Summary: The blood vessel wall has a number of self-healing properties, enabling it to minimize blood loss and prevent or overcome infections in the event of vascular trauma. Endothelial cells prepackage a cocktail of hemostatic, inflammatory and angiogenic mediators in their unique secretory organelles, the Weibel–Palade bodies (WPBs), which can be immediately released on demand. Secretion of their contents into the vascular lumen through a process called exocytosis enables the endothelium to actively participate in the arrest of bleeding and to slow down and direct leukocytes to areas of inflammation. Owing to their remarkable elongated morphology and their secretory contents, which span the entire size spectrum of small chemokines all the way up to ultralarge von Willebrand factor multimers, WPBs constitute an ideal model system for studying the molecular mechanisms of secretory organelle biogenesis, exocytosis, and content expulsion. Recent studies have now shown that, during exocytosis, WPBs can undergo several distinct modes of fusion, and can utilize fundamentally different mechanisms to expel their contents. In this article, we discuss recent advances in our understanding of the composition of the WPB exocytotic machinery and how, because of its configuration, it is able to support WPB release in its various forms.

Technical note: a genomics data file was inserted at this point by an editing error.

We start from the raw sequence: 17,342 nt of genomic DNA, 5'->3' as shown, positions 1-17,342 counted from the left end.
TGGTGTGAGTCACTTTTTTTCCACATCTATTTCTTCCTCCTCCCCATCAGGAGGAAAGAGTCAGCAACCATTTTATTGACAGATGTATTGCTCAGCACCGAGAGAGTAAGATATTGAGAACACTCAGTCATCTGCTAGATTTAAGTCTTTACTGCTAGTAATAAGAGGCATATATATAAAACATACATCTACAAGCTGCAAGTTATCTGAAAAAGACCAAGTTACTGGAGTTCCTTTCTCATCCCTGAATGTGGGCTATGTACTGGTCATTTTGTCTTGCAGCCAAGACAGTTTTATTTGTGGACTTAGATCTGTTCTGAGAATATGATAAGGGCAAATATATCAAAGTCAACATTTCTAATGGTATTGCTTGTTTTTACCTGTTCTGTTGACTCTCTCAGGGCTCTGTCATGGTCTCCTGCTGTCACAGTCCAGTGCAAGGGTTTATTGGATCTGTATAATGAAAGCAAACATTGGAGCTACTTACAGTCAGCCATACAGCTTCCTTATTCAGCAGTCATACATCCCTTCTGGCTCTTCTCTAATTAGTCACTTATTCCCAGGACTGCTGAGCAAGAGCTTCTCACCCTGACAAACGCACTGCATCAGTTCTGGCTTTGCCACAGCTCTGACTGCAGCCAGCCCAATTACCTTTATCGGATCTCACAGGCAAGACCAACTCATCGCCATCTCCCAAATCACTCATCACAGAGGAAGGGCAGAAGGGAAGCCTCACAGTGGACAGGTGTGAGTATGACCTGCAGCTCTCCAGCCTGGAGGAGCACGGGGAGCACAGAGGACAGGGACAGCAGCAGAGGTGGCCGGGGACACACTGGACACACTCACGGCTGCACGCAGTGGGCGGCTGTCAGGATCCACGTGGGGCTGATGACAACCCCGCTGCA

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Journal of Thrombosis and Haemostasis
Erasmus MC: University Medical Center Rotterdam

Schillemans, M. (M.), Karampini, E. (E.), Kat, M. (M.), & Bierings, R. (2018). Exocytosis of Weibel–Palade bodies: how to unpack a vascular emergency kit. Journal of Thrombosis and Haemostasis. doi:10.1111/jth.14322